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Weather Natural Disasters

  • Weather Channel to Name Winter Storms

    Would you take a storm more seriously if it was named after a Greek god? The Weather Channel thinks so, feeling it will be easier for folks to track the storm and get the word out on social media.

  • Lloyd's Good Fortune

    John Nelson, chairman of Lloyd's of London, says the drop in the level of major catastrophe losses, following a historically disastrous 2011, helped Lloyd's return to profit.

  • A forest burns during a backburn operation to fight the Wallow Firen in Nutrioso, Arizona.

    Your best business plans can go up in smoke if you're not planning now for the 'worst case scenario,' says this blogger.

  • Drought Sparks Historical Commodity Rally: Expert

    A look at why commodity prices are skyrocketing as a result of this summer's drought, with Jason Roose, U.S. Commodities analyst.

  • A forest burns during a backburn operation to fight the Wallow Firen in Nutrioso, Arizona.

    Colorado Springs officials say hundreds of homes have been destroyed by a raging wildfire that has encroached on the state's second-largest city and threatened the U.S. Air Force Academy.

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    Tropical Storm Debby spun drenching rains Monday over northern Florida as it hung nearly stationary over the Gulf of Mexico, making its biggest threat flooding rather than winds.

  • Federal Crop Insurance Fraud Costs Millions

    In East Tennessee, a "natural disaster" is staged to get federal crop insurance. Another farmer in California claims desert scrub land as a wheat field. As the crop insurance program expands, fraud is likely to increase. With CNBC's Scott Cohn.

  • Japan has given final approval for the restart of two nuclear reactors, a move that will end a total shutdown of the atomic power sector caused by safety fears raised by last year’s crisis at the Fukushima Daiichi plant. The FT reports.

  • hurricane_US_200.jpg

    This year's Atlantic hurricane season is expected to produce a normal number of tropical storms, with up to eight becoming hurricanes, forecasters say. But beware: All it takes is one big one.

  • 120509_Missing_Jet_Takeoff_200x150.jpg

    A new Russian passenger plane went missing in Indonesia while on a demonstration flight arranged for potential buyers. Fifty people were on board, including diplomats, businesspeople and journalists.

  • Flooded containers in Klong Luang on the outskirts of Bangkok, Thailand.

    Hundreds died and businesses lost billion in last year's floods, caused in part by overflow from dams filled to hedge against drought. This year, Thailand is testing different prevention measures. The CSM reports.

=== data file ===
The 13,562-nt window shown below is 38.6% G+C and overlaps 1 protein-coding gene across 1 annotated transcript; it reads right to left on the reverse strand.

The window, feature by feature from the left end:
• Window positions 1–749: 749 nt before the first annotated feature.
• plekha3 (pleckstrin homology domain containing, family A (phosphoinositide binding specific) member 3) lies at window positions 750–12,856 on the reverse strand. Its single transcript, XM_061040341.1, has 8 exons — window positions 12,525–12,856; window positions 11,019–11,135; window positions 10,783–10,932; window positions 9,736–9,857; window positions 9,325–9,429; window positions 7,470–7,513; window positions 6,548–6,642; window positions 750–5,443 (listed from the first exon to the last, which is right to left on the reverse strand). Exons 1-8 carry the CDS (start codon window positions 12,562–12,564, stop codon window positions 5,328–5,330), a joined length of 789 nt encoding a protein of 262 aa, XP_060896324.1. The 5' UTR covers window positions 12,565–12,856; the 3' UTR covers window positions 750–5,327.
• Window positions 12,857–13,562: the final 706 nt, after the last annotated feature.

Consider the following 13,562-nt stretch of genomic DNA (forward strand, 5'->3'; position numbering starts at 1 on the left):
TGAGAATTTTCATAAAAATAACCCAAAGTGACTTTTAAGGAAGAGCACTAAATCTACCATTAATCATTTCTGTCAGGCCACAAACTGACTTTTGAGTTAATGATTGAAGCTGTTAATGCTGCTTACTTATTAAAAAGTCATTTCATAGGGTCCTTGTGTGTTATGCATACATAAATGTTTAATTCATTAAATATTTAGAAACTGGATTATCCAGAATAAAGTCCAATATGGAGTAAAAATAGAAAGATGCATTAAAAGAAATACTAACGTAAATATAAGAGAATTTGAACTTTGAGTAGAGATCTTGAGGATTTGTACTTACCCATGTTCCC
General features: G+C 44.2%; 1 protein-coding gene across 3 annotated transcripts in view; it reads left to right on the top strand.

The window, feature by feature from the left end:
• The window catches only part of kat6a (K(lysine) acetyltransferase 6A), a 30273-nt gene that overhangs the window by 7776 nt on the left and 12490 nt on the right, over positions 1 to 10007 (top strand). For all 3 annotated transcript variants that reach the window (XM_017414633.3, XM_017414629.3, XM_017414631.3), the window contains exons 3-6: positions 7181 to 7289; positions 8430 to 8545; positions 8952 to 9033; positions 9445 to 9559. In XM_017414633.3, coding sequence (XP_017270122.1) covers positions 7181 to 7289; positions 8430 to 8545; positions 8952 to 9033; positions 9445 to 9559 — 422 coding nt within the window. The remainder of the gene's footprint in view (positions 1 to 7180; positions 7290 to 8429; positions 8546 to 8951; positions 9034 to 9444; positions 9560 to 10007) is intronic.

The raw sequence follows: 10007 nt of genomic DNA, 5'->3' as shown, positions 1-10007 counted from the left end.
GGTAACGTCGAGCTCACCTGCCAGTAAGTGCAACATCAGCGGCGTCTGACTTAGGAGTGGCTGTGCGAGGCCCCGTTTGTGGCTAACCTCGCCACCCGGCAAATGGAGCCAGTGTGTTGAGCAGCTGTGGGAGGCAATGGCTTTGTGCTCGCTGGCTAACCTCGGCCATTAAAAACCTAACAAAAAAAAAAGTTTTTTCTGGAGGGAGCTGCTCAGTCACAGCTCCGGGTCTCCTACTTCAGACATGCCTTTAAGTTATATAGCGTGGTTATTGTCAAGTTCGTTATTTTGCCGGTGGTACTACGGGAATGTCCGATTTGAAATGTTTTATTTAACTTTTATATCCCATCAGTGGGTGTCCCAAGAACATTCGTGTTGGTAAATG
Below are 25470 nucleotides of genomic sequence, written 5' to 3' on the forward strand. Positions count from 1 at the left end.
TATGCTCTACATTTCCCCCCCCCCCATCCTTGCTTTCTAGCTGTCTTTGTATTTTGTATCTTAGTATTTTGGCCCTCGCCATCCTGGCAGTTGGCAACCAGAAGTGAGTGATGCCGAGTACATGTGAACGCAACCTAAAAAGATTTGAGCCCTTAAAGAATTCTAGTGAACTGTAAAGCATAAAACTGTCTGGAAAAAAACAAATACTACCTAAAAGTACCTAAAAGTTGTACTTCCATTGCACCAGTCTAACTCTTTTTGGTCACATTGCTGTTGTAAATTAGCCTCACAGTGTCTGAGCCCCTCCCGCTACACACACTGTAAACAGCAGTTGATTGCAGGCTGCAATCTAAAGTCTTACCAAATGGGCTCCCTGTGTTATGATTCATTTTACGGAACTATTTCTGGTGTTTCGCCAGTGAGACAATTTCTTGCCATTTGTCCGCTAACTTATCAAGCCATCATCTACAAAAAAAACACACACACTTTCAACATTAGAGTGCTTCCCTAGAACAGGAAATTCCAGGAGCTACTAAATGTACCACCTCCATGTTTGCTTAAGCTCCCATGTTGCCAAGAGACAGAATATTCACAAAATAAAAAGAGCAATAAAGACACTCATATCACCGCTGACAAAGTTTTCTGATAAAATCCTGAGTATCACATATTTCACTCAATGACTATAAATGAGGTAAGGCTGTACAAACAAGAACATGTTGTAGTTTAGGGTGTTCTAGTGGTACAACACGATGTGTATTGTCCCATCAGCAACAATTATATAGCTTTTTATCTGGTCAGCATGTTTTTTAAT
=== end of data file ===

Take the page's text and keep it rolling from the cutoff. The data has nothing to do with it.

• fx_fix_1_200.jpg

    Indonesia's quake hits the rupiah and Cambodia tries to de-dollarize - it's time for your FX Fix.

  • Large tornado hits Johnson County, TX

    As many as a dozen twisters touched down in a wrecking-ball swath of violent weather that stretched across Dallas and Fort Worth Wednesday.

  • Zombie

    There's a new zombie in town — sun-eye zombies, and they're a brain-eating byproduct of solar flares. Would you know how to survive them? That's the question you'll be asked in "Surviving the Coming Zombie Apocalypse," an online college course that uses a zombie apocalypse to examine human behavior amid catastrophe.

  • Tsunami hits Japan

    Last year's triple Fukushima disaster – an earthquake, tsunami and nuclear crisis trifecta -- claimed more than 19,000 lives and wreaked utter havoc on the affected area. But the cascading effects of the Fukushima catastrophe may prove to be even more serious and long-lasting.

  • natural_gas_range.jpg

    A warm winter is chilling natural gas prices. A huge supply glut and warmer than normal temperatures are keeping natural gas prices at decade lows. For that reason, analysts say the year's lows could be yet to come and prices could break down through the $2 per million BTUs level, sometime this spring, before heading higher.

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    Natural gas futures were higher Tuesday, but analyst say the year's low may be yet to be seen as abundant supply and a warm winter keep the pressure on prices. In fact, some analysts say the price could break $2 per million BTUs before it moves higher.

  • Mining equipment is submerged by flood waters on January 6, 2011 in in the central Queensland city of Rockhampton, Australia.

    An Australian military aircraft on Friday was due to deliver needed supplies to a flood-stricken town hit by the worst of summer flooding in eastern parts of the country, with coal mining and agriculture also affected.

  • Under Armour Cools Down

    Under Armour is cutting its 2012 outlook for sales growth, blaming the mild winter for melting demand for its winter products, with James Duffy, Stifel Nicolaus.

  • An auto rickshaw or tuk tuk drives along a street in Bangkok on January 13, 2009. The tuk-tuk, so-called because of the noise it makes when it starts, has been adopted as a Thai symbol, it actually originates in Japan. The motorized version reached Thailand in 1959, and after a few technical and aesthetic modifications, it became the colourful, open-air vehicle seen careering across Thailand today.

    Thailand’s economy has the potential to grow at 7 percent in 2012, the country’s Deputy Prime Minister and Finance Minister, Kittirat Na-Ranong, told CNBC Friday. He added that the billions being spent this year on post-flood reconstruction projects would help boost the economy.